Since the mid-2000s, navigating to the nearest fast-food joint has been as simple as plugging it into your GPS system. Before that, people had to rely on maps, which required pulling over, as well as a Bachelor's degree in cartography. (OK, not really, but it's not the easiest thing in the world.)
2. Seat Belts
Imagine teaching a high-schooler to drive. Now, imagine the same thing, but without seat belts. Horrified? Of course you are. Although the lap belt has existed since the late 1800s, the three-point seat belt wasn't invented until 1958 and didn't become compulsory for several years.
3. Power Steering
Power steering didn't become available on standard commercial cars until 1954. Before that, driving with one hand either required near-superhuman strength or a knob (popularly and disconcertingly known as a "suicide knob.") Doesn't sound like a huge deal, but being unable to drink your morning coffee and drive your car at the same time might.
4. Air Bags
We take them for granted, but one of the biggest lifesavers of all didn't arrive on the scene (and in our cars) until 1952. Even then, they didn't become standard equipment until the '90s. They're now compulsory, and our faces are thankful.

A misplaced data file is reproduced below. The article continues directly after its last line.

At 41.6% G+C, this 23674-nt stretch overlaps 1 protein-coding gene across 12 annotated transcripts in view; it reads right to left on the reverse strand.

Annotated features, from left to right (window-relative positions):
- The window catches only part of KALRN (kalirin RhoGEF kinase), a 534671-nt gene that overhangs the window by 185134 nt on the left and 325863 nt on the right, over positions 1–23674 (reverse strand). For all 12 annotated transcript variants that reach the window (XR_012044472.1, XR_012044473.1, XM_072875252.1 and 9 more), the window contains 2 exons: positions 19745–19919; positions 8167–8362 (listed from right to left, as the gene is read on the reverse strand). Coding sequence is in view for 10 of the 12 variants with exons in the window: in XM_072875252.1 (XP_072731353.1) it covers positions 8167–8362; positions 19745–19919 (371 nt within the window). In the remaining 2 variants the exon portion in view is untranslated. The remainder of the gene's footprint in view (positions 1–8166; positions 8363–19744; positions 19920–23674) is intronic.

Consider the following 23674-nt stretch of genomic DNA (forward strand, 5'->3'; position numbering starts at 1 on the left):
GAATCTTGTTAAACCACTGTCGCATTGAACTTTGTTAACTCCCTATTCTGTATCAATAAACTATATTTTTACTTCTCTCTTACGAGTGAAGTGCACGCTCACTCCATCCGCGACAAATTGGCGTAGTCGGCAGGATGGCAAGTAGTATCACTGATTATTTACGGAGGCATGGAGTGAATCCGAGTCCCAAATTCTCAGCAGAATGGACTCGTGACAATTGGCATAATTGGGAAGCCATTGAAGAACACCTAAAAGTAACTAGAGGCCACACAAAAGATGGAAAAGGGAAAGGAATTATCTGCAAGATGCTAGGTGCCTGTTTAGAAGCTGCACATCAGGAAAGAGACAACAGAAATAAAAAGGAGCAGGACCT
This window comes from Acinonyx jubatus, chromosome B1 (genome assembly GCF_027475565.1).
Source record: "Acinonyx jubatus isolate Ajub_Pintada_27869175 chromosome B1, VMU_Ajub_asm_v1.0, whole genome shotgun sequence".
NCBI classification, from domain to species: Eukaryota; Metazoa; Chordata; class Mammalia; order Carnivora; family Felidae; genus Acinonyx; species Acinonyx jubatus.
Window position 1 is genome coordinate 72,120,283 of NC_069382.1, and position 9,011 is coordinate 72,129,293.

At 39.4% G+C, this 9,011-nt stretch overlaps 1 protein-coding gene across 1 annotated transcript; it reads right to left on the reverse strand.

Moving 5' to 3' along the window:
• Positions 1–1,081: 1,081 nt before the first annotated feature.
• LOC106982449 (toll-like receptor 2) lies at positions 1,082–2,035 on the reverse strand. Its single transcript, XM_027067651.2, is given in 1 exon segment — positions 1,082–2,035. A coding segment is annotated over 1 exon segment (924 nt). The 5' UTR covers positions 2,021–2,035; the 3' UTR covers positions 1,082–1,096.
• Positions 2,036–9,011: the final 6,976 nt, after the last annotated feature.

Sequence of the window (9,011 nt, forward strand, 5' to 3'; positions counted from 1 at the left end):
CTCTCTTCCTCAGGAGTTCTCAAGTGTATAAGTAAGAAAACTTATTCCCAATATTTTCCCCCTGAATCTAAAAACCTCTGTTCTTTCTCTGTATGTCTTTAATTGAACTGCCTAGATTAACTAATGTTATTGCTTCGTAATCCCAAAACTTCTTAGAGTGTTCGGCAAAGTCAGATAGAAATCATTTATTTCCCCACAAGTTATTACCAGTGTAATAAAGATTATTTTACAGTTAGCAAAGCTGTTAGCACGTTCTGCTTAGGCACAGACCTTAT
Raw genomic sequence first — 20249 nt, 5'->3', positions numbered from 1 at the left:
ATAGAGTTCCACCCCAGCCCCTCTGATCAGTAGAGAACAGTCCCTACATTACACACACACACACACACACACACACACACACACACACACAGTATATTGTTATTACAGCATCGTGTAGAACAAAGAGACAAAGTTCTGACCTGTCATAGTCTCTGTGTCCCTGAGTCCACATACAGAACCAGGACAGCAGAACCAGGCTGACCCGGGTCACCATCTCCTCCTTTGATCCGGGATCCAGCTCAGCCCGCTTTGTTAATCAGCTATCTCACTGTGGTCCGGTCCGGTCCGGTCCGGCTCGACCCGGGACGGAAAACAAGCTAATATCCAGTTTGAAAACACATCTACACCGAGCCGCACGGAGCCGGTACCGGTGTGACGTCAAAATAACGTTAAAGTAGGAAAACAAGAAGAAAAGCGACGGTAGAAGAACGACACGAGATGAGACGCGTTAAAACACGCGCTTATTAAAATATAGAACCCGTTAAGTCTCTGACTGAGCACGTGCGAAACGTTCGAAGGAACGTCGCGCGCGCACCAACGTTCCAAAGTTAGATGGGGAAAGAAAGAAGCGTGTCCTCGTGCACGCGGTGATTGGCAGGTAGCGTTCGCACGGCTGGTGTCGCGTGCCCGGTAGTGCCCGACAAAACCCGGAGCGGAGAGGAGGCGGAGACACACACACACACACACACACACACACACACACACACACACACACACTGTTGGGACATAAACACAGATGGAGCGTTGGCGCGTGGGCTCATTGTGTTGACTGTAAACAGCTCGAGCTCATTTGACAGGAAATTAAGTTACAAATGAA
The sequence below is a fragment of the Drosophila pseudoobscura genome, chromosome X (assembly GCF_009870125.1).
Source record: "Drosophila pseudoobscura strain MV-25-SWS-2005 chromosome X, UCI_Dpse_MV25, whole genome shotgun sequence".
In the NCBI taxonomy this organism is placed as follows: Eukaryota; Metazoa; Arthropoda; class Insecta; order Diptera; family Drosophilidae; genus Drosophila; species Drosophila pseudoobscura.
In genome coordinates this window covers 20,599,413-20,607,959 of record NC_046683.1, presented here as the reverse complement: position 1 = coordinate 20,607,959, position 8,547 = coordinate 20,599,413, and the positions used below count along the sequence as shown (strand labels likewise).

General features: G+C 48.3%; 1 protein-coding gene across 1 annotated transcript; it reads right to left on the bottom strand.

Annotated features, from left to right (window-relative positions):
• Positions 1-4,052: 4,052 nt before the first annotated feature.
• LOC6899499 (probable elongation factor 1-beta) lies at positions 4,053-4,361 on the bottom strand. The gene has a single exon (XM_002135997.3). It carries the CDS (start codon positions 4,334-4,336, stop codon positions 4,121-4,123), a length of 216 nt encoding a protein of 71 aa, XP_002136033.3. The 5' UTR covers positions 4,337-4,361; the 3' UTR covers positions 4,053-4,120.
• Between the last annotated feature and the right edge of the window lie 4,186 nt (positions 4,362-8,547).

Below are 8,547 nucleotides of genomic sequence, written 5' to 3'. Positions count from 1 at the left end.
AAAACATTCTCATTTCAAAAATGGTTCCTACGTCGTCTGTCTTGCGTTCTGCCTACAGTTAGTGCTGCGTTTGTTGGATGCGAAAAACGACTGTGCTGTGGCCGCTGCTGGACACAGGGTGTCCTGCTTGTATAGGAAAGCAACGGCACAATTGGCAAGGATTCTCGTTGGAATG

5. Air Conditioning
Goodbye to sweat; goodbye to sadness. Hello to the sweet greeting of frosty air. In the 1940s, the world saw the first car with factory-installed air conditioning. Before that, one can only assume that summer featured many weepy afternoons for commuters.
Before actual electronic turn signals were introduced, drivers used a series of standard hand signals to indicate their planned movements. And to think, some people can't even muster up the energy to flick their right-turn indicator on.
Before car radios became a real thing, listening to the car's roaring engine was every driver's jam. It was almost as good as the Top 40, but not actually.
Head restraints have only been around since 1968, which was, coincidentally, the exact year that whiplash cases took a big dip. Next time you're sitting back and cruising down the freeway, give thanks to 1968.
9. Windshield Wipers
As if driving in the rain wasn't hairy enough, imagine doing it with manually operated windshield wipers (yes, they were a real thing) or worse — with no wipers at all.
Forget speed limits — before 1901, early cars didn't even have speedometers, which is basically the most terrifying thought ever... until you realize top speeds barely reached 70 mph.